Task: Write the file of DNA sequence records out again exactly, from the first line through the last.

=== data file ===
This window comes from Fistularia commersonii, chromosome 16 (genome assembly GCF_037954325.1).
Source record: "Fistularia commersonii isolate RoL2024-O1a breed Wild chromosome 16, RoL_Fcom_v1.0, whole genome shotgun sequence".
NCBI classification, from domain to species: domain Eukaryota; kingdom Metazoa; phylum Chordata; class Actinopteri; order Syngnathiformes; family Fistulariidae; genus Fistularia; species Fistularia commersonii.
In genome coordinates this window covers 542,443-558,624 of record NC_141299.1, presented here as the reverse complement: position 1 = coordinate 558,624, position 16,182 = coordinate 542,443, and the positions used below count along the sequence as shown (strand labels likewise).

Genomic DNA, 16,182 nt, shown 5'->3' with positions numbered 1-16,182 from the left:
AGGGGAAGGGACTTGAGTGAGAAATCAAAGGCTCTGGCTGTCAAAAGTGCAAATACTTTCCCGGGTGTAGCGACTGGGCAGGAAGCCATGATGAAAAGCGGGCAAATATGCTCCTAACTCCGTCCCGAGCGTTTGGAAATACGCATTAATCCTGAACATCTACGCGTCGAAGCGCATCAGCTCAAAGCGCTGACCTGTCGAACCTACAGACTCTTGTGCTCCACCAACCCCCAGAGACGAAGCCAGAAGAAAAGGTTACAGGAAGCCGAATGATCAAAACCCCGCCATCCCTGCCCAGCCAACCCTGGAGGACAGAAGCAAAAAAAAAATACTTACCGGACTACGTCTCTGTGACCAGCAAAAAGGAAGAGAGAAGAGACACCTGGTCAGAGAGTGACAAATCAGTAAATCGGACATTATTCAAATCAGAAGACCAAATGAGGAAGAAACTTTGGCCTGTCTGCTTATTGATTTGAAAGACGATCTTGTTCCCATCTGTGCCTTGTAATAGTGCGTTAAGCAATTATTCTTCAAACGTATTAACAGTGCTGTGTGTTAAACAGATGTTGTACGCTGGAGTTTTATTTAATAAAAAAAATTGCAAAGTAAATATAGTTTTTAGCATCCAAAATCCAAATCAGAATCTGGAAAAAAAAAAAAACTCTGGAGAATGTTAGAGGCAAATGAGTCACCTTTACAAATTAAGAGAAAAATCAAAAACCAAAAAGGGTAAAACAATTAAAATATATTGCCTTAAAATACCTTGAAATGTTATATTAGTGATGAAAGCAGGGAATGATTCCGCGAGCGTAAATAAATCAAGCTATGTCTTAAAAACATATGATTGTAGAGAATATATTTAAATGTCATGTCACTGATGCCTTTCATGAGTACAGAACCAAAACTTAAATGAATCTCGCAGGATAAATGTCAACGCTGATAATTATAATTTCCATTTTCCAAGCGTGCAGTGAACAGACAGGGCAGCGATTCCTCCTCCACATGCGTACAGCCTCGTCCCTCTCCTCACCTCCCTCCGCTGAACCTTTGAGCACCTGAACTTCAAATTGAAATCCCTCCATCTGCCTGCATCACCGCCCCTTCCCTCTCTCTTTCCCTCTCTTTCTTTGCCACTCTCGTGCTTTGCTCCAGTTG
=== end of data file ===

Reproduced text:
This window comes from Fistularia commersonii, chromosome 16 (genome assembly GCF_037954325.1).
Source record: "Fistularia commersonii isolate RoL2024-O1a breed Wild chromosome 16, RoL_Fcom_v1.0, whole genome shotgun sequence".
NCBI classification, from domain to species: domain Eukaryota; kingdom Metazoa; phylum Chordata; class Actinopteri; order Syngnathiformes; family Fistulariidae; genus Fistularia; species Fistularia commersonii.
In genome coordinates this window covers 542,443-558,624 of record NC_141299.1, presented here as the reverse complement: position 1 = coordinate 558,624, position 16,182 = coordinate 542,443, and the positions used below count along the sequence as shown (strand labels likewise).

Genomic DNA, 16,182 nt, shown 5'->3' with positions numbered 1-16,182 from the left:
AGGGGAAGGGACTTGAGTGAGAAATCAAAGGCTCTGGCTGTCAAAAGTGCAAATACTTTCCCGGGTGTAGCGACTGGGCAGGAAGCCATGATGAAAAGCGGGCAAATATGCTCCTAACTCCGTCCCGAGCGTTTGGAAATACGCATTAATCCTGAACATCTACGCGTCGAAGCGCATCAGCTCAAAGCGCTGACCTGTCGAACCTACAGACTCTTGTGCTCCACCAACCCCCAGAGACGAAGCCAGAAGAAAAGGTTACAGGAAGCCGAATGATCAAAACCCCGCCATCCCTGCCCAGCCAACCCTGGAGGACAGAAGCAAAAAAAAAATACTTACCGGACTACGTCTCTGTGACCAGCAAAAAGGAAGAGAGAAGAGACACCTGGTCAGAGAGTGACAAATCAGTAAATCGGACATTATTCAAATCAGAAGACCAAATGAGGAAGAAACTTTGGCCTGTCTGCTTATTGATTTGAAAGACGATCTTGTTCCCATCTGTGCCTTGTAATAGTGCGTTAAGCAATTATTCTTCAAACGTATTAACAGTGCTGTGTGTTAAACAGATGTTGTACGCTGGAGTTTTATTTAATAAAAAAAATTGCAAAGTAAATATAGTTTTTAGCATCCAAAATCCAAATCAGAATCTGGAAAAAAAAAAAAACTCTGGAGAATGTTAGAGGCAAATGAGTCACCTTTACAAATTAAGAGAAAAATCAAAAACCAAAAAGGGTAAAACAATTAAAATATATTGCCTTAAAATACCTTGAAATGTTATATTAGTGATGAAAGCAGGGAATGATTCCGCGAGCGTAAATAAATCAAGCTATGTCTTAAAAACATATGATTGTAGAGAATATATTTAAATGTCATGTCACTGATGCCTTTCATGAGTACAGAACCAAAACTTAAATGAATCTCGCAGGATAAATGTCAACGCTGATAATTATAATTTCCATTTTCCAAGCGTGCAGTGAACAGACAGGGCAGCGATTCCTCCTCCACATGCGTACAGCCTCGTCCCTCTCCTCACCTCCCTCCGCTGAACCTTTGAGCACCTGAACTTCAAATTGAAATCCCTCCATCTGCCTGCATCACCGCCCCTTCCCTCTCTCTTTCCCTCTCTTTCTTTGCCACTCTCGTGCTTTGCTCCAGTTG